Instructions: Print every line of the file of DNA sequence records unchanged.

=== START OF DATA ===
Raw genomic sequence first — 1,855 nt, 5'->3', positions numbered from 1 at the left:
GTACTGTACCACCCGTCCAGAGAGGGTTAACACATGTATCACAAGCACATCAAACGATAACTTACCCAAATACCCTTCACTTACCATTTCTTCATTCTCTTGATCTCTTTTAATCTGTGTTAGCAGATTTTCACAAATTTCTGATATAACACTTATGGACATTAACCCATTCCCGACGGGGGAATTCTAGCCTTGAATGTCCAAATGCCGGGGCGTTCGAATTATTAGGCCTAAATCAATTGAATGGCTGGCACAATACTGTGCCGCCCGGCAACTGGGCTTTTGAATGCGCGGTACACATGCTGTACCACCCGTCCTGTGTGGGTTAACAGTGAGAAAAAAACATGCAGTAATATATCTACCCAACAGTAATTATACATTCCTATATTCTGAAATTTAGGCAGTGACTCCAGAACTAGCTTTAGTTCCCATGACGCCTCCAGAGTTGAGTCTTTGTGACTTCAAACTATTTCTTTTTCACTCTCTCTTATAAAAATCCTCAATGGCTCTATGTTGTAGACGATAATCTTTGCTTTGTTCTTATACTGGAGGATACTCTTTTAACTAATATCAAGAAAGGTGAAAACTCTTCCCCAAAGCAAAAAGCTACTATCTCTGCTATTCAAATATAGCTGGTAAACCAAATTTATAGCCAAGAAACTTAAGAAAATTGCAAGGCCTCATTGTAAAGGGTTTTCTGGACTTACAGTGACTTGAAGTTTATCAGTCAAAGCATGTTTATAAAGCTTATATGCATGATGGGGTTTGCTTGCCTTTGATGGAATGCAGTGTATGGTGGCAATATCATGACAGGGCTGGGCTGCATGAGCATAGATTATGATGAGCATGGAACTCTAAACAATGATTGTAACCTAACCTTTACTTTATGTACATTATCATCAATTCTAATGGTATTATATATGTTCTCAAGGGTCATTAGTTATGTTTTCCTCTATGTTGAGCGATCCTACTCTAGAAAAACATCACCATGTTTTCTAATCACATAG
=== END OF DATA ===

Raw genomic sequence first — 1,855 nt, 5'->3', positions numbered from 1 at the left:
GTACTGTACCACCCGTCCAGAGAGGGTTAACACATGTATCACAAGCACATCAAACGATAACTTACCCAAATACCCTTCACTTACCATTTCTTCATTCTCTTGATCTCTTTTAATCTGTGTTAGCAGATTTTCACAAATTTCTGATATAACACTTATGGACATTAACCCATTCCCGACGGGGGAATTCTAGCCTTGAATGTCCAAATGCCGGGGCGTTCGAATTATTAGGCCTAAATCAATTGAATGGCTGGCACAATACTGTGCCGCCCGGCAACTGGGCTTTTGAATGCGCGGTACACATGCTGTACCACCCGTCCTGTGTGGGTTAACAGTGAGAAAAAAACATGCAGTAATATATCTACCCAACAGTAATTATACATTCCTATATTCTGAAATTTAGGCAGTGACTCCAGAACTAGCTTTAGTTCCCATGACGCCTCCAGAGTTGAGTCTTTGTGACTTCAAACTATTTCTTTTTCACTCTCTCTTATAAAAATCCTCAATGGCTCTATGTTGTAGACGATAATCTTTGCTTTGTTCTTATACTGGAGGATACTCTTTTAACTAATATCAAGAAAGGTGAAAACTCTTCCCCAAAGCAAAAAGCTACTATCTCTGCTATTCAAATATAGCTGGTAAACCAAATTTATAGCCAAGAAACTTAAGAAAATTGCAAGGCCTCATTGTAAAGGGTTTTCTGGACTTACAGTGACTTGAAGTTTATCAGTCAAAGCATGTTTATAAAGCTTATATGCATGATGGGGTTTGCTTGCCTTTGATGGAATGCAGTGTATGGTGGCAATATCATGACAGGGCTGGGCTGCATGAGCATAGATTATGATGAGCATGGAACTCTAAACAATGATTGTAACCTAACCTTTACTTTATGTACATTATCATCAATTCTAATGGTATTATATATGTTCTCAAGGGTCATTAGTTATGTTTTCCTCTATGTTGAGCGATCCTACTCTAGAAAAACATCACCATGTTTTCTAATCACATAG